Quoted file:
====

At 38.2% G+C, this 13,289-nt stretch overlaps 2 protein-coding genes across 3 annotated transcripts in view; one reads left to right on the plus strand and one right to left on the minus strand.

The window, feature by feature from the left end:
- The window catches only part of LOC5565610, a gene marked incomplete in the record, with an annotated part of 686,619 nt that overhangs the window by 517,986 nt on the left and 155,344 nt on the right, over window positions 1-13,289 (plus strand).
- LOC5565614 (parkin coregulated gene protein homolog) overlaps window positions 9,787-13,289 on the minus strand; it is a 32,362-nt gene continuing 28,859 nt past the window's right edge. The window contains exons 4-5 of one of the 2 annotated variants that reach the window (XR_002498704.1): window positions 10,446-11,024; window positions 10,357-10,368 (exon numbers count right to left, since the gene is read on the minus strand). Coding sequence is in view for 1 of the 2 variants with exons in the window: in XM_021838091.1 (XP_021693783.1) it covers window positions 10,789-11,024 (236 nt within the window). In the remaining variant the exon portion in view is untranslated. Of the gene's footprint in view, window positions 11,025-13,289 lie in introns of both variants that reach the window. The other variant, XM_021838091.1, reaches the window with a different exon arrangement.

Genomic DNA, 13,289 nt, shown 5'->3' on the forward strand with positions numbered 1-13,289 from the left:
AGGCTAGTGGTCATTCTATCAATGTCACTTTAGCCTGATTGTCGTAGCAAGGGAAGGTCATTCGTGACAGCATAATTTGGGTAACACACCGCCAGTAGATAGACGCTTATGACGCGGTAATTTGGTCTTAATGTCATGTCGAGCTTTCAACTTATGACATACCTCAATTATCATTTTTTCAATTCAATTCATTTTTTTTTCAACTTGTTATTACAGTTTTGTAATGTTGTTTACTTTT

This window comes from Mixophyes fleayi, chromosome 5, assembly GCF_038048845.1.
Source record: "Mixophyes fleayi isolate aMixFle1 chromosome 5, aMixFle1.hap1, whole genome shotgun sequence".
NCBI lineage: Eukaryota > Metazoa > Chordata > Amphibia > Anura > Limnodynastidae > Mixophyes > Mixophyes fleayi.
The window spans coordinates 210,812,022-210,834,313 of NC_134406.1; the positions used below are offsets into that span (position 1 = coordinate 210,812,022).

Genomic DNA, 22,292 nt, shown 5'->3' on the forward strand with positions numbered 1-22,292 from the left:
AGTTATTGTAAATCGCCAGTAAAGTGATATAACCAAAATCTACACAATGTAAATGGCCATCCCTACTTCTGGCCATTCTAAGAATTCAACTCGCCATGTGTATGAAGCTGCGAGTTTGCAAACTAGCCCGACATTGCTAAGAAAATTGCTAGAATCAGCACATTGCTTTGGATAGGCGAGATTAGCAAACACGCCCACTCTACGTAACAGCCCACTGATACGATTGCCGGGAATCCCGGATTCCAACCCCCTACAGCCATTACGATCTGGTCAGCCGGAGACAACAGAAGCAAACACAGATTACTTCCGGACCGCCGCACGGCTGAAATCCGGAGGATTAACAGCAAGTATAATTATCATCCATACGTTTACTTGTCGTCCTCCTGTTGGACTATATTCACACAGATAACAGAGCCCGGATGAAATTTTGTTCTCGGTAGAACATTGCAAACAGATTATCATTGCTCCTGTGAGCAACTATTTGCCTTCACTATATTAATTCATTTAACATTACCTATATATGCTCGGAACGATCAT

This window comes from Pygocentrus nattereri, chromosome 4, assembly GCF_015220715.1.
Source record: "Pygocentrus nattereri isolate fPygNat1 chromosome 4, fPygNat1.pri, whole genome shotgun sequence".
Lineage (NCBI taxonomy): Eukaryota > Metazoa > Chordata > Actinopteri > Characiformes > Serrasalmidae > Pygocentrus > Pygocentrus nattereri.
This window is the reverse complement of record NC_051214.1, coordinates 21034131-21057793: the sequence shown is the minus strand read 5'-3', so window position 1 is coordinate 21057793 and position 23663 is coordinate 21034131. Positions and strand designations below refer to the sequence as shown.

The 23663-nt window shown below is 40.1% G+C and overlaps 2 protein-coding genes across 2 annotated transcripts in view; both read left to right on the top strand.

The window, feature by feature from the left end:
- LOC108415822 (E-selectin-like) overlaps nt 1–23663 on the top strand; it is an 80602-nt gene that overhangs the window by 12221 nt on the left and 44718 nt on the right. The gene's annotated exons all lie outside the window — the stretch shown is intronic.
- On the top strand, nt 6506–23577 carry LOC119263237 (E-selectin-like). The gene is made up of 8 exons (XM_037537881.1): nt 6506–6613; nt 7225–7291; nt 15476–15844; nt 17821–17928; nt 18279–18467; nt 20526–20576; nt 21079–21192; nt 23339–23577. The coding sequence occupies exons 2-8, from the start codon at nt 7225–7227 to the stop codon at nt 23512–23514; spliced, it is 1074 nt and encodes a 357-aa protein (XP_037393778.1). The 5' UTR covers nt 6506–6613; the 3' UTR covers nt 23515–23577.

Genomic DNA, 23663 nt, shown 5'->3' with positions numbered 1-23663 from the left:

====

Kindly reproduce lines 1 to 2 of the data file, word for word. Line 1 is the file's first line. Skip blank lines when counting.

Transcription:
At 38.2% G+C, this 13,289-nt stretch overlaps 2 protein-coding genes across 3 annotated transcripts in view; one reads left to right on the plus strand and one right to left on the minus strand.

The window, feature by feature from the left end: